Last Updated on March 19, 2023 by Editors
The main purposes of a garden hoe is light weeding, digging and tiling. However, garden hoe tools can help you with garden tasks in many ways. In this useful guide we present the most practical garden hoe types.
Garden hoes are one of the most essential tools for any home gardener. They are used to loosen soil, remove weeds, and make furrows for planting.
Table of Contents
What is hoe
The hoe tool is one of those gardening tools you need to have in your garden tool shed. It’s more of an agricultural tool than a gardening tool. Most hoes are garden hand tools consisting of a wide or narrow blade or a pointed head fixed perpendicular to a long or a small handle.
Garden hoes uses
A garden hoe is an essential multi-purpose garden tool that helps with digging, weeding, chopping roots, loosening and turning the soil, planting and cultivating.
Garden hoe types
Garden hoes come in various types. Each type has advantages or disadvantages, depending on soil type, weed size and head shape. Hoe tools are categorized according to their role. The most important garden hoe types are:
1. Grub hoe
The grub hoe tool, also known as grubbing hoe, is a digging hoe specialized for chopping small and medium roots. Grub hoe is also used to loosen packed soil. It’s a long handled hoe and has a heavy narrow head which enables this heavy duty garden hoe to chop and dig into tough hardened soil.
Most gardening hoes in this category are heavy duty grubbing hoes. A famous variant of the grub hoe is the field hoe which comes with a wider head end. Unfortunately, the wide head makes this gardening hoe slightly inefficient for deep weeding.
2. Draw hoe types
We already mentioned grub hoe and field hoe. Both of them belong to the draw hoe family. Garden hoes of the draw hoe type are used for drawing soil, thus the name “draw”. The user chops into the soil and then draws the head towards them. It’s a scraping and weeding hoe.
Besides grub hoe, eye hoe and grape hoe are the most common reliable hoe garden tool types in this category. Both of them are heavy duty garden hoes used to mound soil and dig up weeds. Additionally, their sharpened head is wider than the head of the grub hoe which makes them a better choice for weeding large areas and moving soil.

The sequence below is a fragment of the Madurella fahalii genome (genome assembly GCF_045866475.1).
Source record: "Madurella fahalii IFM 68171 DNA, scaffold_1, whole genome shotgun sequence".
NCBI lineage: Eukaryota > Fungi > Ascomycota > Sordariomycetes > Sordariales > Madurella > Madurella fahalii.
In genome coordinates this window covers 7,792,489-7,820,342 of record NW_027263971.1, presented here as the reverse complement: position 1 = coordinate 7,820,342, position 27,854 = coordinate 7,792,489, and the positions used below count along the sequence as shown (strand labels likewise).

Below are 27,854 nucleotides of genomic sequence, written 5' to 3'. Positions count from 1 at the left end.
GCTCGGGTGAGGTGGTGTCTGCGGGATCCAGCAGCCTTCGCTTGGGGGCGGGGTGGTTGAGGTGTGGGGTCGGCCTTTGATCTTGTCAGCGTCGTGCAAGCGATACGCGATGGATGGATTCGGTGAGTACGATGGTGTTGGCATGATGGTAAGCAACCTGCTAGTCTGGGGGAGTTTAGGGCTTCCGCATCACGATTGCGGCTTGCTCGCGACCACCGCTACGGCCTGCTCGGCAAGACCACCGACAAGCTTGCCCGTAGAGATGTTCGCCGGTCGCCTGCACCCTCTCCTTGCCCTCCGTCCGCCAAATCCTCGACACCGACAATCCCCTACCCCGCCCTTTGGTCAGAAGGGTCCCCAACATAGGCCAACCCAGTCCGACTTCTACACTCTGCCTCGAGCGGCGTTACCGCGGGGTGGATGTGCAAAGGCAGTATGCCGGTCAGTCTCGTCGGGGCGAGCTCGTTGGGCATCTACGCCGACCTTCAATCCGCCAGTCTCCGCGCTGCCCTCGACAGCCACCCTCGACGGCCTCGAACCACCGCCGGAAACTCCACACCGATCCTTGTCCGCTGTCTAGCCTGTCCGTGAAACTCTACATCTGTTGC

The lighter versions of draw hoe types are the collinear hoe, onion hoe and cultivator hoe. These ones are better for loose soil light hoeing.
Furthermore, there are some special draw type hoes like the Dutch hoe which has a triangular sharp pointed head. This one is long enough to get at the roots of weeds and you can use it for furrowing too.
3. Stirrup hoe types
The best garden hoe types to use for loose soil fast light weeding at ground level are those of the stirrup hoe category. They got their name because they have a double-edged blade that looks like a stirrup on a saddle. Depending on use, they feature a single edge sharp blade, a blade that is sharpened on both ways or a blade that neither of its sides are sharpened! This blade can pull small weeds easily with a back and forth scrubbing motion. Members of this hoe type are the oscillating hoe, the scuffle hoe, loop hoe, hula hoe, action hoe and the push pull hoe.
The push pull hoe tool is a lightweight hoe that has a V-shaped head with a sharp double-edged blade. Push pull hoe’s head has a pointed tip for removing deeply rooted weeds. It removes weeds on both the push and pull motion in dry loose soil.
4. Hand hoe types
Hand hoes are small hoe garden tools made for delicate weeding mostly. These are the best garden tools for effective weeding in narrow spaces, chopping small roots and can be used with ease for digging between large roots. Moreover, small hoes are lightweight and affordable compared to long-handled hoes. A good example of a sturdy and affordable one handed small hoe is the Korean hoe homi (sometimes named ho mi hoe or homi hoe).